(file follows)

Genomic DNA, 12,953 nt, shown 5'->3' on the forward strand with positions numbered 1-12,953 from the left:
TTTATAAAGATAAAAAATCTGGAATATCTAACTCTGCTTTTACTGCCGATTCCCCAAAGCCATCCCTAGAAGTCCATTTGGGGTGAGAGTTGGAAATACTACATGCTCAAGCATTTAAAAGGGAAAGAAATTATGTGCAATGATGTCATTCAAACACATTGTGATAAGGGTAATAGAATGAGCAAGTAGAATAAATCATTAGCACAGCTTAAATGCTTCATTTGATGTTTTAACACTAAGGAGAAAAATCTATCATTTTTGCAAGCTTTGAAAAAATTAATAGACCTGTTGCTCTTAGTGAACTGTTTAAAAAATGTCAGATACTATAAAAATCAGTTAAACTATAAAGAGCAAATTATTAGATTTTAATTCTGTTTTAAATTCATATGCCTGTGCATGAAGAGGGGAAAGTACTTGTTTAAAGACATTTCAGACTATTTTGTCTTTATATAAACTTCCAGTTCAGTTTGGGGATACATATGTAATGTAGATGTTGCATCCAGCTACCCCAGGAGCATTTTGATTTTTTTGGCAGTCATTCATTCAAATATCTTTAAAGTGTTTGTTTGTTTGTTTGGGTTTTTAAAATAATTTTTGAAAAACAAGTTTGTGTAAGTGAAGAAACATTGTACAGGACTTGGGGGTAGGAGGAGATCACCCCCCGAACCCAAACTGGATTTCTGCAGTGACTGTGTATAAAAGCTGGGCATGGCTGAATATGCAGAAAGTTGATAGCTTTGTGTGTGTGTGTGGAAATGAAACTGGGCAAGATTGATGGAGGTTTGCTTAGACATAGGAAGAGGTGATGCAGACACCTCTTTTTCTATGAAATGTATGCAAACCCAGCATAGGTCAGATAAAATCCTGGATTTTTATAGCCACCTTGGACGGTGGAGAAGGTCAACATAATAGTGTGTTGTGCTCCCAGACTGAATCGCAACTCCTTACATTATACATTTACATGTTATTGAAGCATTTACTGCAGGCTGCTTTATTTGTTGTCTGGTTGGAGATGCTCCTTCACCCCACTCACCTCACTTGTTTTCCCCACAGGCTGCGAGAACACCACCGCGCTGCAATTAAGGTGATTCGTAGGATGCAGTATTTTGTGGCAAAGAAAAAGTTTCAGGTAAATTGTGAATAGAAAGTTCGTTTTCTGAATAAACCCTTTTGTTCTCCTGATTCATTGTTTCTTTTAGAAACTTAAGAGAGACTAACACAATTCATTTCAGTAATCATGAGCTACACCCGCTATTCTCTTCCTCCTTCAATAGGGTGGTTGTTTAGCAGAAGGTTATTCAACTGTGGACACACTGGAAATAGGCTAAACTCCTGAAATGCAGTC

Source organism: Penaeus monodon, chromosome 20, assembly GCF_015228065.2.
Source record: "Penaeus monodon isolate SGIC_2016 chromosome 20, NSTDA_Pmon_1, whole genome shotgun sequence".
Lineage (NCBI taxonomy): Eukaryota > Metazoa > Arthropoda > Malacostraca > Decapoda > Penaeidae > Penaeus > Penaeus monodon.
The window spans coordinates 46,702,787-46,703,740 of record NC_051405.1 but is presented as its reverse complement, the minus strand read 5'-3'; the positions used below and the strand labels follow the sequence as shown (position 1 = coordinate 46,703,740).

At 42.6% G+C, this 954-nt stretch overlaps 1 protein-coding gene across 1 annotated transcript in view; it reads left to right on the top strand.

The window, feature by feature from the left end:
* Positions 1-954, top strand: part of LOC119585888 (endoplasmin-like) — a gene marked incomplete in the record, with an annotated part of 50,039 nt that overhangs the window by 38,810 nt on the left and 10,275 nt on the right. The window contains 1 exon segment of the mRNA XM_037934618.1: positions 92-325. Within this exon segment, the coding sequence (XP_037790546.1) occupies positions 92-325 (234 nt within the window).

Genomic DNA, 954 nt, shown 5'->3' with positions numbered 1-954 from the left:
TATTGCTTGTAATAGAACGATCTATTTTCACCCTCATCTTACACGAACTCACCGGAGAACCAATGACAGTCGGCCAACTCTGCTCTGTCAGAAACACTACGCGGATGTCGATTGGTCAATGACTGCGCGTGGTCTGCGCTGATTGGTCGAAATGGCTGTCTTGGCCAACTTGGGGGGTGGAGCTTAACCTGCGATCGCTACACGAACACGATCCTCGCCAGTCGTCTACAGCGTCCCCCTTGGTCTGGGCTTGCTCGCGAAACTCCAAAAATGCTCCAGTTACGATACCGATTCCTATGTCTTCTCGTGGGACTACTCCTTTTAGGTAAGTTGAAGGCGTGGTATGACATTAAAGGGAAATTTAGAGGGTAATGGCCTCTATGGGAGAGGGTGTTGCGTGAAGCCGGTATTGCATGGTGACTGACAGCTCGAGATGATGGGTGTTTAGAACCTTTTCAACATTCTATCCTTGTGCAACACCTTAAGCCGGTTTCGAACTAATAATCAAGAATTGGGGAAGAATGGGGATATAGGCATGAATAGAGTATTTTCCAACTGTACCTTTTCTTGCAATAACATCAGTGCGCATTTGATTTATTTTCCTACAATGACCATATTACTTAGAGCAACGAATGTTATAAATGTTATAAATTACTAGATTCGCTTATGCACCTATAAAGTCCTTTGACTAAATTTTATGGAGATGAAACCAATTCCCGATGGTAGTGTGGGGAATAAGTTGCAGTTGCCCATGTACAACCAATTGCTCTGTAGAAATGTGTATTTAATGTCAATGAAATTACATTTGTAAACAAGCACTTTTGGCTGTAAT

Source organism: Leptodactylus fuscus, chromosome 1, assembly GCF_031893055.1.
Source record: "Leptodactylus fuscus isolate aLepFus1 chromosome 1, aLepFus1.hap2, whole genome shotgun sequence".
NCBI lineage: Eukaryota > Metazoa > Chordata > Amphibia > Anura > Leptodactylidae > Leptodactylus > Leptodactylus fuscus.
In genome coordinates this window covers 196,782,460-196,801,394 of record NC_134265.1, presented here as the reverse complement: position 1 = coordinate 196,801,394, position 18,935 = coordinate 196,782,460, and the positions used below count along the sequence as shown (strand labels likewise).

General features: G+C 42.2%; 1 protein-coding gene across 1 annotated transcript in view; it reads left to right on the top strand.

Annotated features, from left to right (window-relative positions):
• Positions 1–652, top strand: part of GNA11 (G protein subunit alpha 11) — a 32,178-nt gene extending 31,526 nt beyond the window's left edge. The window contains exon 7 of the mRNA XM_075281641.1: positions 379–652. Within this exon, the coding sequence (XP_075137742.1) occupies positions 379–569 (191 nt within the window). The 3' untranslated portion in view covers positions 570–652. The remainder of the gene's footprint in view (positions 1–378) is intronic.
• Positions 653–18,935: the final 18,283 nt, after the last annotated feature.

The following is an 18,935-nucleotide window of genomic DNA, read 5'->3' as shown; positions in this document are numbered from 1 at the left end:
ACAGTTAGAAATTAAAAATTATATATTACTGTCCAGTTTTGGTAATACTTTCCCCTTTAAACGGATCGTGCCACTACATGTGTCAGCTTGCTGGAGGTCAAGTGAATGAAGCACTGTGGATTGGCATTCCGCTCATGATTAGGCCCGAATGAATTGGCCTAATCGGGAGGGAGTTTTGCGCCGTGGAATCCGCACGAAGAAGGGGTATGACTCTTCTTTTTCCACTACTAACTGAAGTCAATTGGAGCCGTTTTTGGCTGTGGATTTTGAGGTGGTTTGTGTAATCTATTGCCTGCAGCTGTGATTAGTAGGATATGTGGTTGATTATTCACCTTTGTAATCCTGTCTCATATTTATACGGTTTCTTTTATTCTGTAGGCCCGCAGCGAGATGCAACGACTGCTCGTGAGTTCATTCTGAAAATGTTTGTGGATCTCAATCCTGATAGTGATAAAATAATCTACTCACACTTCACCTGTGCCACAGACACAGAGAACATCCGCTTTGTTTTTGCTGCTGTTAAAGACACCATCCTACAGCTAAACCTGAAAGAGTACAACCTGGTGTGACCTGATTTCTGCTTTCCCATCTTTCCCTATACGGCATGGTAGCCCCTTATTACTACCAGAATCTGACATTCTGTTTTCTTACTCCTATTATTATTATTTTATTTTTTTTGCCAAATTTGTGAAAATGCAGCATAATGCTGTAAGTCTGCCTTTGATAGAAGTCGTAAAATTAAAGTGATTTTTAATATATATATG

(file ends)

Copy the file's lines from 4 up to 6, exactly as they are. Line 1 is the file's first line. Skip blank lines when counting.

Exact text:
Source record: "Penaeus monodon isolate SGIC_2016 chromosome 20, NSTDA_Pmon_1, whole genome shotgun sequence".
Lineage (NCBI taxonomy): Eukaryota > Metazoa > Arthropoda > Malacostraca > Decapoda > Penaeidae > Penaeus > Penaeus monodon.
The window spans coordinates 46,702,787-46,703,740 of record NC_051405.1 but is presented as its reverse complement, the minus strand read 5'-3'; the positions used below and the strand labels follow the sequence as shown (position 1 = coordinate 46,703,740).